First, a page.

=============================
id = int num = 1
id = int num = 10
id = int num = 100
id = int num = 1000
id = int num = 10000
id = int num = 100000
id = int num = 1000000
id = int num = 10000000
id = int num = 100000000
id = int num = 1000000000
id = double num = 10000000000
id = double num = 1000000000
id = double num = 100000000
id = double num = 10000000
id = double num = 1000000
id = double num = 100000
id = double num = 10000
id = double num = 1000
id = double num = 100
id = double num = 10
id = double num = 1
=============================

--
Klaus

 
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anno4000@radom.zrz.tu-berlin.de
Guest
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      05-11-2007
Klaus <(E-Mail Removed)> wrote in comp.lang.perl.misc:
> On May 11, 2:49 pm, (E-Mail Removed)-berlin.de wrote:
>
> > Klaus <(E-Mail Removed)> wrote in comp.lang.perl.misc:
> > > I have a list of 4 scalars
> > > my @L = (3, '3', 3.0, '3.0');
> > > I want to write a subroutine type_id which returns either 'int',
> > > 'double', 'text' (or '?') for each of the scalars
> > > I have found a solution where I use Devel:eek, call Dump(), redirect
> > > STDERR into an "in-memory" file ( \$data ) and analyse the "in-memory"
> > > content:

>
> [snip]
>
> > The B::* set of modules should have the means to get the info
> > without catching printed output.

>
> That's it - it's the B module which I was looking for (I knew it
> existed, but I never thought I would ever use it).
>
> Thanks a million !!


Glad I could help, but I'm asking myself why you need to
know these differences. Perl works very hard to let us deal with
integers, floats, strings and references in a unified way. In
particular, the difference of a float and an int is usually
irrelevant. If it matters to your program, you are probably
not doing something the Perl way.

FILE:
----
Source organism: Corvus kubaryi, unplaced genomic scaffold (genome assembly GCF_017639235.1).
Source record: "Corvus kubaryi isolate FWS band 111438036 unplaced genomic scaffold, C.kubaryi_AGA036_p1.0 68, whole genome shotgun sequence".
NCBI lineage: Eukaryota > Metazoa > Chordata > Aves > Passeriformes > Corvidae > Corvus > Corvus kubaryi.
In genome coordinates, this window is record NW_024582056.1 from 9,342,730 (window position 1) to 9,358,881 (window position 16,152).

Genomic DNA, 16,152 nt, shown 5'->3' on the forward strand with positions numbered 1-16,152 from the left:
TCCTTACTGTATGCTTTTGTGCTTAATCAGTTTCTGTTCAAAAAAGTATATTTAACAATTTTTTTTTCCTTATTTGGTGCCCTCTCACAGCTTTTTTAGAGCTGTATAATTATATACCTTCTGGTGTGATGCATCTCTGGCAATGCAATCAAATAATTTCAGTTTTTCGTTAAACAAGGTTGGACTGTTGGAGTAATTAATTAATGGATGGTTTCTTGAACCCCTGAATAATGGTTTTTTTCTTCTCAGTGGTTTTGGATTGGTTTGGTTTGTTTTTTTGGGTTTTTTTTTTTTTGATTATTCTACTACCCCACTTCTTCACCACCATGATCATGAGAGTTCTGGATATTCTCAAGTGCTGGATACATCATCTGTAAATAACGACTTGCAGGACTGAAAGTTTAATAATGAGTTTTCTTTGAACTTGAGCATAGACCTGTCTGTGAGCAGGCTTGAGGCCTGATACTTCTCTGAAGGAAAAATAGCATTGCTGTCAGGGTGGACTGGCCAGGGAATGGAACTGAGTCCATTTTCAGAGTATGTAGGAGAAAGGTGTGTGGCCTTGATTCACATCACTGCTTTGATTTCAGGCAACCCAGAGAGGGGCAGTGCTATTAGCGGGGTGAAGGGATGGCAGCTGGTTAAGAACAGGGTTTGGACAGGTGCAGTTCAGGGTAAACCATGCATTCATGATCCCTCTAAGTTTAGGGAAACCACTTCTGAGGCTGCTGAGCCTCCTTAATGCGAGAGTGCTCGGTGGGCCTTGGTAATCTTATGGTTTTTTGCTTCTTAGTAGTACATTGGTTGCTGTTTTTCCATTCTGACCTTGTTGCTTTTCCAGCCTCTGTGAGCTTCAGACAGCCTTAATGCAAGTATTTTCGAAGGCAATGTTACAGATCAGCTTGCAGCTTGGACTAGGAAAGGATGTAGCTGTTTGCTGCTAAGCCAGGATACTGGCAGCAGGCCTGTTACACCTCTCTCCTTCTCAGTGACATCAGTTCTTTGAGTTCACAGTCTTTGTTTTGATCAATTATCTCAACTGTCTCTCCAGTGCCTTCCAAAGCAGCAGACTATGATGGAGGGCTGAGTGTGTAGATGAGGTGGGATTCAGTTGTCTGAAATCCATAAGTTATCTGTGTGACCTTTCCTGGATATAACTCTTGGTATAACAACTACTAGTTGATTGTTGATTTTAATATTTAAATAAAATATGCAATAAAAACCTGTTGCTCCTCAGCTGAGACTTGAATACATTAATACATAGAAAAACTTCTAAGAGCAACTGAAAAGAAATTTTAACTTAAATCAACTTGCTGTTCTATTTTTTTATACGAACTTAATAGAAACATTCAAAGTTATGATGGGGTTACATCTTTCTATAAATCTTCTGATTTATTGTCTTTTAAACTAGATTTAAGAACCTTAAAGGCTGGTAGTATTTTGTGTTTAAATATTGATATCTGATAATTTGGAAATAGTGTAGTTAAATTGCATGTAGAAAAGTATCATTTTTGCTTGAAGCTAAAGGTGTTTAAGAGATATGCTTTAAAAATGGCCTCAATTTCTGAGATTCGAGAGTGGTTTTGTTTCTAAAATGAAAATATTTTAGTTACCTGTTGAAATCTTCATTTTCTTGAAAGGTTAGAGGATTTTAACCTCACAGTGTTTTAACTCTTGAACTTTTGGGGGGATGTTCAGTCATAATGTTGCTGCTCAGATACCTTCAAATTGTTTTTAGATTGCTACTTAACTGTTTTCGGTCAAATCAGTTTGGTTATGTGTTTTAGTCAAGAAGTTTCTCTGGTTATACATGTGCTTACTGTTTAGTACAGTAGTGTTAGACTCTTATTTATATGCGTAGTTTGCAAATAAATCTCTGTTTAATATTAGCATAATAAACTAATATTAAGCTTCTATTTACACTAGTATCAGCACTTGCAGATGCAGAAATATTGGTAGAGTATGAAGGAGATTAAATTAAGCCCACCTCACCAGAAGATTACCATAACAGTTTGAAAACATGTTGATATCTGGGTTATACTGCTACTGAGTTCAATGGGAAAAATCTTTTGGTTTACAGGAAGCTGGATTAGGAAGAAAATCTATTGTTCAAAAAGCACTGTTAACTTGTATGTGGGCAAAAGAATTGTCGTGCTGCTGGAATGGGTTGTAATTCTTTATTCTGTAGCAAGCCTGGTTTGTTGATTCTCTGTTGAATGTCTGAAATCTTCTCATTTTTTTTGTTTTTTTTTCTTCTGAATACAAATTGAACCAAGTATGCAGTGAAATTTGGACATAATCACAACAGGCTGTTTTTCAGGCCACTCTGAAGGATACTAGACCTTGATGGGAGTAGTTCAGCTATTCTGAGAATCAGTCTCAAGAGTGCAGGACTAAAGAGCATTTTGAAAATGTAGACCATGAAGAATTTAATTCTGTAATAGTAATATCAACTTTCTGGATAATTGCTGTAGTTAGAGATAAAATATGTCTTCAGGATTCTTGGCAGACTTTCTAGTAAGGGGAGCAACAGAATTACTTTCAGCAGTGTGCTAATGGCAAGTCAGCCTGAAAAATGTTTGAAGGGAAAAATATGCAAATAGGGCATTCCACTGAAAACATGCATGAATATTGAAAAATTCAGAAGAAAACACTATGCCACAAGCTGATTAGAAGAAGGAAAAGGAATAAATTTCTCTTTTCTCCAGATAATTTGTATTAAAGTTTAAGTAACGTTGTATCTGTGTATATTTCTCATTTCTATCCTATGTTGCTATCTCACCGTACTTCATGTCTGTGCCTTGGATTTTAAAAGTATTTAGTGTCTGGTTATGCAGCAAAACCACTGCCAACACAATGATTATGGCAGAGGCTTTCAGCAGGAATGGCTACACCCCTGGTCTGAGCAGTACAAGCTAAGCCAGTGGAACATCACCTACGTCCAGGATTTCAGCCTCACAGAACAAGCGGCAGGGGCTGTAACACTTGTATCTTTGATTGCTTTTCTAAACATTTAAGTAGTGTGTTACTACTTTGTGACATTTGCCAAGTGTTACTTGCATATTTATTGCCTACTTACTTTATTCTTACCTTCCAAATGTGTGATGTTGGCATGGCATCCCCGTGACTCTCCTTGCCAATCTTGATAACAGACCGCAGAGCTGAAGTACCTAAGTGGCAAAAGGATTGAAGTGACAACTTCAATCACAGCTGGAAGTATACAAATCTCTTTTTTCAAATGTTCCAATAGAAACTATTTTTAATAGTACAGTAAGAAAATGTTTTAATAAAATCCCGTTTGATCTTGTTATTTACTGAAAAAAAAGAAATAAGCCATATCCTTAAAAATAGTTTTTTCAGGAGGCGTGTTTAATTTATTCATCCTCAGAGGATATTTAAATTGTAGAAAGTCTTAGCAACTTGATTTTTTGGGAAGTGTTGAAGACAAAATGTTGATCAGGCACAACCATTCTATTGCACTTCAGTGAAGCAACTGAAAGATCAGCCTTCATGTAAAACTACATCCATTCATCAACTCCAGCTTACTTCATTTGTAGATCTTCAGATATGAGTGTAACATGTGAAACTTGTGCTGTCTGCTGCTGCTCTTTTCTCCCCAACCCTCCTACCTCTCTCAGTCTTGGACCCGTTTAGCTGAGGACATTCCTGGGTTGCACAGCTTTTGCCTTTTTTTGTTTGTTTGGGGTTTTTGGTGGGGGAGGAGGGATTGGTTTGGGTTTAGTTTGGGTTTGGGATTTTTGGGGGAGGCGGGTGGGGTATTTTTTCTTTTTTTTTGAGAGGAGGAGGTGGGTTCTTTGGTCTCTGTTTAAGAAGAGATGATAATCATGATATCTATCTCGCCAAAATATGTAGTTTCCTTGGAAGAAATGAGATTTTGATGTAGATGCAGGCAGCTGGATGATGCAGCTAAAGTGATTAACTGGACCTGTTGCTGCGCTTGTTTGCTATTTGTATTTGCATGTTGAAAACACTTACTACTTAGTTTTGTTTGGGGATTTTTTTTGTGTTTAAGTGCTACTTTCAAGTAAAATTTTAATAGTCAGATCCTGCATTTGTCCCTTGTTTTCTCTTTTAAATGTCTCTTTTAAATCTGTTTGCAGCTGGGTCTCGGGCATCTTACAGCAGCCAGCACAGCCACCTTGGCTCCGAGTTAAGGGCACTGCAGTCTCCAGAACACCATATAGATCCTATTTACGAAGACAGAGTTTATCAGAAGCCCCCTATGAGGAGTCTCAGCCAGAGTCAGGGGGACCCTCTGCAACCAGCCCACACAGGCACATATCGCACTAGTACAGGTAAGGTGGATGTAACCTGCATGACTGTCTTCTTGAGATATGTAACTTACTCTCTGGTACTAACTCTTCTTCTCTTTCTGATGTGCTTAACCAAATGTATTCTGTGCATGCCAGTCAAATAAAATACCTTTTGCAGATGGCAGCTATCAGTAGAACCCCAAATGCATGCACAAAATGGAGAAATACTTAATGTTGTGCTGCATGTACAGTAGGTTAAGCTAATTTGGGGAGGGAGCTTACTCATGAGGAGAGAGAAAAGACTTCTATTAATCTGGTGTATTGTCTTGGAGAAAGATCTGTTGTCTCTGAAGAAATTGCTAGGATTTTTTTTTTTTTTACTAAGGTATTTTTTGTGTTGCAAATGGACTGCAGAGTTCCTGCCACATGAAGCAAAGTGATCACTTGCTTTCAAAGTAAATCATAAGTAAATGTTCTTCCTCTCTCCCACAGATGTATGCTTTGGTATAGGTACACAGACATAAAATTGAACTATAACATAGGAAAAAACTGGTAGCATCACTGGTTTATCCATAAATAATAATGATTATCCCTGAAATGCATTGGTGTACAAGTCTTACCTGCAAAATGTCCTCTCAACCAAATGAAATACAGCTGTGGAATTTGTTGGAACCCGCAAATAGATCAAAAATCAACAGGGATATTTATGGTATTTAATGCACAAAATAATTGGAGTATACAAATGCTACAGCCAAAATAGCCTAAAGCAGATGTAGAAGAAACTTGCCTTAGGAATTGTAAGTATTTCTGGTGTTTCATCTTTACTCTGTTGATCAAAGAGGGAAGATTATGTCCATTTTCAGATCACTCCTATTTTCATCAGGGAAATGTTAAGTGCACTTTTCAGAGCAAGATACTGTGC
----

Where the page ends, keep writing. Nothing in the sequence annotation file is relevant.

Anno
 
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anno4000@radom.zrz.tu-berlin.de
Guest
Posts: n/a
 
      05-11-2007
Mirco Wahab <(E-Mail Removed)> wrote in comp.lang.perl.misc:
> Klaus wrote:
> > Hello,
> >
> > I have a list of 4 scalars
> > my @L = (3, '3', 3.0, '3.0');
> >
> > The first is obviously an int, the second is text, the third a double
> > and the last is text again.


> After reading Anno's idea (bitwise complement), I


I got that slightly wrong.

my $type = $_ & ~$_ ? 'str' : 'num';

takes an empty string for a number.

my $type = !length || $_ & ~$_ ? 'str' : 'num';

gets it right.

Anno
 
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Klaus
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      05-12-2007
On May 11, 11:07 pm, (E-Mail Removed)-berlin.de wrote:
> Klaus <(E-Mail Removed)> wrote in comp.lang.perl.misc:
>
> > On May 11, 2:49 pm, (E-Mail Removed)-berlin.de wrote:

>
> > > Klaus <(E-Mail Removed)> wrote in comp.lang.perl.misc:
> > > > I have a list of 4 scalars
> > > > my @L = (3, '3', 3.0, '3.0');
> > > > I want to write a subroutine type_id which returns either 'int',
> > > > 'double', 'text' (or '?') for each of the scalars
> > > > I have found a solution where I use Devel:eek, call Dump(), redirect
> > > > STDERR into an "in-memory" file ( \$data ) and analyse the "in-memory"
> > > > content:

>
> > [snip]

>
> > > The B::* set of modules should have the means to get the info